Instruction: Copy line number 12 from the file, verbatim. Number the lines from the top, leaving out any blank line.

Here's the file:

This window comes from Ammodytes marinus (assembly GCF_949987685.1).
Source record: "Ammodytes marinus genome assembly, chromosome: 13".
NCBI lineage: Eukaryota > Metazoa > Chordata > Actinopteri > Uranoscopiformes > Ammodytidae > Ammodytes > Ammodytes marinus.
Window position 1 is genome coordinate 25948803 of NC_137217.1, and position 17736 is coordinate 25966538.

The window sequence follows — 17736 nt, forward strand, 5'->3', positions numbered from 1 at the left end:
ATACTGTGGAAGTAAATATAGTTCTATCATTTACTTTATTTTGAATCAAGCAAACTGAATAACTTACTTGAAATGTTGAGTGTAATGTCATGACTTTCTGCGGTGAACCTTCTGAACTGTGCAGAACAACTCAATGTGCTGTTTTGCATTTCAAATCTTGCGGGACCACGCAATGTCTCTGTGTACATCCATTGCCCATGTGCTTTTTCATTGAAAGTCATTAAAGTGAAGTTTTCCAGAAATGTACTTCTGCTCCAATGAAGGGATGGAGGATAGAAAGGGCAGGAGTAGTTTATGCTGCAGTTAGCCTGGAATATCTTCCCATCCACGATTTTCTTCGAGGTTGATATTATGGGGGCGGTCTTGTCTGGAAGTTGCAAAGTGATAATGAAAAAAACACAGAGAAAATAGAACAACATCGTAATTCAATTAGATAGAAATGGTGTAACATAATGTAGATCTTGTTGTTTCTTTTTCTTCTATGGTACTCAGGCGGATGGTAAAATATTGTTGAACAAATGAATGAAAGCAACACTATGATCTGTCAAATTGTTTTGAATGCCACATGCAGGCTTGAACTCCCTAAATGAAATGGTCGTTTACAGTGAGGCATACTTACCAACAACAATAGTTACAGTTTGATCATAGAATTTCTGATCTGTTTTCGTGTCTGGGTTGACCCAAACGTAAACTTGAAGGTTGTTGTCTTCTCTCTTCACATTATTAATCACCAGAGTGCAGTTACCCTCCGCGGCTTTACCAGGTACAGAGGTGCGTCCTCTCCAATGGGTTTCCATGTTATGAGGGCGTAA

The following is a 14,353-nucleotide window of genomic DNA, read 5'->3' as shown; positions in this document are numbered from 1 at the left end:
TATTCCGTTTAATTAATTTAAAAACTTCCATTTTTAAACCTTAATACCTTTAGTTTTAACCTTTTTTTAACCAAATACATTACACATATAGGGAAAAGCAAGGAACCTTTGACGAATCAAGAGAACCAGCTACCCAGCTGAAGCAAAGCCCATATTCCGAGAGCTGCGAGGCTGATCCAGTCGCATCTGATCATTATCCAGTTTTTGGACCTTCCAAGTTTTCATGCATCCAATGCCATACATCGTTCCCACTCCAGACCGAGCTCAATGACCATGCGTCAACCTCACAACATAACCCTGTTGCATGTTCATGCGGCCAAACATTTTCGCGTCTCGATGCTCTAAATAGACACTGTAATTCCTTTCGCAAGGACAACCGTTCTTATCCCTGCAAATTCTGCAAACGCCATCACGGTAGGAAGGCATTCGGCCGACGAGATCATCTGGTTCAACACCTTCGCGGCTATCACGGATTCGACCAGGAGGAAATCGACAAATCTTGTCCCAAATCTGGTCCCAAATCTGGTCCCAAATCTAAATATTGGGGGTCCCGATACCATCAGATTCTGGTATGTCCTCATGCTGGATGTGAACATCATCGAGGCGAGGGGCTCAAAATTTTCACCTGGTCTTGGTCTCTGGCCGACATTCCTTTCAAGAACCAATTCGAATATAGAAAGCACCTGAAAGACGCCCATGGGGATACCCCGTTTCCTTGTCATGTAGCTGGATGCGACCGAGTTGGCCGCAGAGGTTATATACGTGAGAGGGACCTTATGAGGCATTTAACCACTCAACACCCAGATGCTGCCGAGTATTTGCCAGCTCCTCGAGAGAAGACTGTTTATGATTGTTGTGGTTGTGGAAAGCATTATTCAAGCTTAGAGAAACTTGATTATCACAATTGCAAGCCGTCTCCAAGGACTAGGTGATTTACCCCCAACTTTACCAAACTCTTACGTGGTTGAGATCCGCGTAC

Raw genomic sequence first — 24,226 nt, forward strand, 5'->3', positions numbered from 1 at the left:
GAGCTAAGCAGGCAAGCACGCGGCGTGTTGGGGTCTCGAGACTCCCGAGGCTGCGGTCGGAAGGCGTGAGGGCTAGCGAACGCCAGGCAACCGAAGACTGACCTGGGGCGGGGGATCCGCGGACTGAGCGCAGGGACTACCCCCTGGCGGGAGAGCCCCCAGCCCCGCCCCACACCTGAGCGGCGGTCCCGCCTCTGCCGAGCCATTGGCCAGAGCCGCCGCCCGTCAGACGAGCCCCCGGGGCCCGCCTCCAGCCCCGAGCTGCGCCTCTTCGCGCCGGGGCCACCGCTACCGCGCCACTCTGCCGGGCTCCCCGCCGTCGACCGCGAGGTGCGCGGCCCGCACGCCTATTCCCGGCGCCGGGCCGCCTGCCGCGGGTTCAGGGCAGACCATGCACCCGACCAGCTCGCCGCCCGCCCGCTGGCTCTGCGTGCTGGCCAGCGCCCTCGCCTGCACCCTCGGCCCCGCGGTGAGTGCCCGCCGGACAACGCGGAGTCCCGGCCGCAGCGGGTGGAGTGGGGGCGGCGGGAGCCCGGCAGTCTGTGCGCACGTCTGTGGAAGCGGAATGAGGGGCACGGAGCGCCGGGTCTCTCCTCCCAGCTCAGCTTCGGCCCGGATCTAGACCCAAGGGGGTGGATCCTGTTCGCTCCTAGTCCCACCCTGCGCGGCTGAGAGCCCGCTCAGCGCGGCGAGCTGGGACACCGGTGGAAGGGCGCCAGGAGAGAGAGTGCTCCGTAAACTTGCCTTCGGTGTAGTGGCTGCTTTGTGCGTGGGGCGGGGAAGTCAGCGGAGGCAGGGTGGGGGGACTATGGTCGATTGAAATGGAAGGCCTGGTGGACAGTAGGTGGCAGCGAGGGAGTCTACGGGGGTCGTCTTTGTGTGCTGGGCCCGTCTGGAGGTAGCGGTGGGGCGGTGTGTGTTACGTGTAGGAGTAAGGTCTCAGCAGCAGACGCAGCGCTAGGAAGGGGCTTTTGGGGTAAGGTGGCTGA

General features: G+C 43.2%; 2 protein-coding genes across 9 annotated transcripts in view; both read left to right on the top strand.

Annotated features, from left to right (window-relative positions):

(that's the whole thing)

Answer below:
Annotated features, from left to right (window-relative positions):